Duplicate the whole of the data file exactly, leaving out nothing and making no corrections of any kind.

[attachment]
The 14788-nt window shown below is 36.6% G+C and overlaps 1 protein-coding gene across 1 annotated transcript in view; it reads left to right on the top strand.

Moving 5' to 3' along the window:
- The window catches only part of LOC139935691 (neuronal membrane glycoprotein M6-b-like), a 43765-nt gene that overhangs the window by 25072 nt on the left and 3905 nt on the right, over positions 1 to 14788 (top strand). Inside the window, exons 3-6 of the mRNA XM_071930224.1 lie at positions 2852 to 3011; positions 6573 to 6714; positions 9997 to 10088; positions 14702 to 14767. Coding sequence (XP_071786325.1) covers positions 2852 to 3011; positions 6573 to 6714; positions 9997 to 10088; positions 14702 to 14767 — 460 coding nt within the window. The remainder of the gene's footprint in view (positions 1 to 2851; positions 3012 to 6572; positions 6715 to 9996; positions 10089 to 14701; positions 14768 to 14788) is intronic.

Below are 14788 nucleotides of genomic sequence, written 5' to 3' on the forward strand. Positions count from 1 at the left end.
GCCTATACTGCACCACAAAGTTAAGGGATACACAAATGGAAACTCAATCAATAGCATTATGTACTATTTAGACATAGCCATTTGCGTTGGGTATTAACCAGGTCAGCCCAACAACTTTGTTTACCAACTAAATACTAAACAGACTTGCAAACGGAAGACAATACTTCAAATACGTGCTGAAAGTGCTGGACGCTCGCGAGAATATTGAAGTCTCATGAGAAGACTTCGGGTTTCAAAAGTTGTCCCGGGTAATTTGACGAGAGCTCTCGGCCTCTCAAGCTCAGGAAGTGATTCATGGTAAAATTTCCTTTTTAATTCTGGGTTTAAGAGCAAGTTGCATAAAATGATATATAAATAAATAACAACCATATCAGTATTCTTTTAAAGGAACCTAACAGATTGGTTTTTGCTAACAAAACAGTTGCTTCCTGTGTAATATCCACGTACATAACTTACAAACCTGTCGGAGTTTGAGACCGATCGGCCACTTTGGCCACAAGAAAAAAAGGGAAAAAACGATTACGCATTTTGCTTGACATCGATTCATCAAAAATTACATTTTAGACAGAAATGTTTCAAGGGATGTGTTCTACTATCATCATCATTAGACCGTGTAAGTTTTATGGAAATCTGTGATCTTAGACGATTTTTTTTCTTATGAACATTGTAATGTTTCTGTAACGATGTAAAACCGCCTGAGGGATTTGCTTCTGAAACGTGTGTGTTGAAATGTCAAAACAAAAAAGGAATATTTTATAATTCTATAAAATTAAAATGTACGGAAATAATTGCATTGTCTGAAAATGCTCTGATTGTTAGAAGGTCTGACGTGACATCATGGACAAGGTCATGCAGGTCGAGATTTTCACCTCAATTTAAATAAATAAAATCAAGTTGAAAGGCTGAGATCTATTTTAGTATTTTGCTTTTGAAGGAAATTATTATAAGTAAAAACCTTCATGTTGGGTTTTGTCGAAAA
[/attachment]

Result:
The 14788-nt window shown below is 36.6% G+C and overlaps 1 protein-coding gene across 1 annotated transcript in view; it reads left to right on the top strand.

Moving 5' to 3' along the window:
- The window catches only part of LOC139935691 (neuronal membrane glycoprotein M6-b-like), a 43765-nt gene that overhangs the window by 25072 nt on the left and 3905 nt on the right, over positions 1 to 14788 (top strand). Inside the window, exons 3-6 of the mRNA XM_071930224.1 lie at positions 2852 to 3011; positions 6573 to 6714; positions 9997 to 10088; positions 14702 to 14767. Coding sequence (XP_071786325.1) covers positions 2852 to 3011; positions 6573 to 6714; positions 9997 to 10088; positions 14702 to 14767 — 460 coding nt within the window. The remainder of the gene's footprint in view (positions 1 to 2851; positions 3012 to 6572; positions 6715 to 9996; positions 10089 to 14701; positions 14768 to 14788) is intronic.

Below are 14788 nucleotides of genomic sequence, written 5' to 3' on the forward strand. Positions count from 1 at the left end.
GCCTATACTGCACCACAAAGTTAAGGGATACACAAATGGAAACTCAATCAATAGCATTATGTACTATTTAGACATAGCCATTTGCGTTGGGTATTAACCAGGTCAGCCCAACAACTTTGTTTACCAACTAAATACTAAACAGACTTGCAAACGGAAGACAATACTTCAAATACGTGCTGAAAGTGCTGGACGCTCGCGAGAATATTGAAGTCTCATGAGAAGACTTCGGGTTTCAAAAGTTGTCCCGGGTAATTTGACGAGAGCTCTCGGCCTCTCAAGCTCAGGAAGTGATTCATGGTAAAATTTCCTTTTTAATTCTGGGTTTAAGAGCAAGTTGCATAAAATGATATATAAATAAATAACAACCATATCAGTATTCTTTTAAAGGAACCTAACAGATTGGTTTTTGCTAACAAAACAGTTGCTTCCTGTGTAATATCCACGTACATAACTTACAAACCTGTCGGAGTTTGAGACCGATCGGCCACTTTGGCCACAAGAAAAAAAGGGAAAAAACGATTACGCATTTTGCTTGACATCGATTCATCAAAAATTACATTTTAGACAGAAATGTTTCAAGGGATGTGTTCTACTATCATCATCATTAGACCGTGTAAGTTTTATGGAAATCTGTGATCTTAGACGATTTTTTTTCTTATGAACATTGTAATGTTTCTGTAACGATGTAAAACCGCCTGAGGGATTTGCTTCTGAAACGTGTGTGTTGAAATGTCAAAACAAAAAAGGAATATTTTATAATTCTATAAAATTAAAATGTACGGAAATAATTGCATTGTCTGAAAATGCTCTGATTGTTAGAAGGTCTGACGTGACATCATGGACAAGGTCATGCAGGTCGAGATTTTCACCTCAATTTAAATAAATAAAATCAAGTTGAAAGGCTGAGATCTATTTTAGTATTTTGCTTTTGAAGGAAATTATTATAAGTAAAAACCTTCATGTTGGGTTTTGTCGAAAA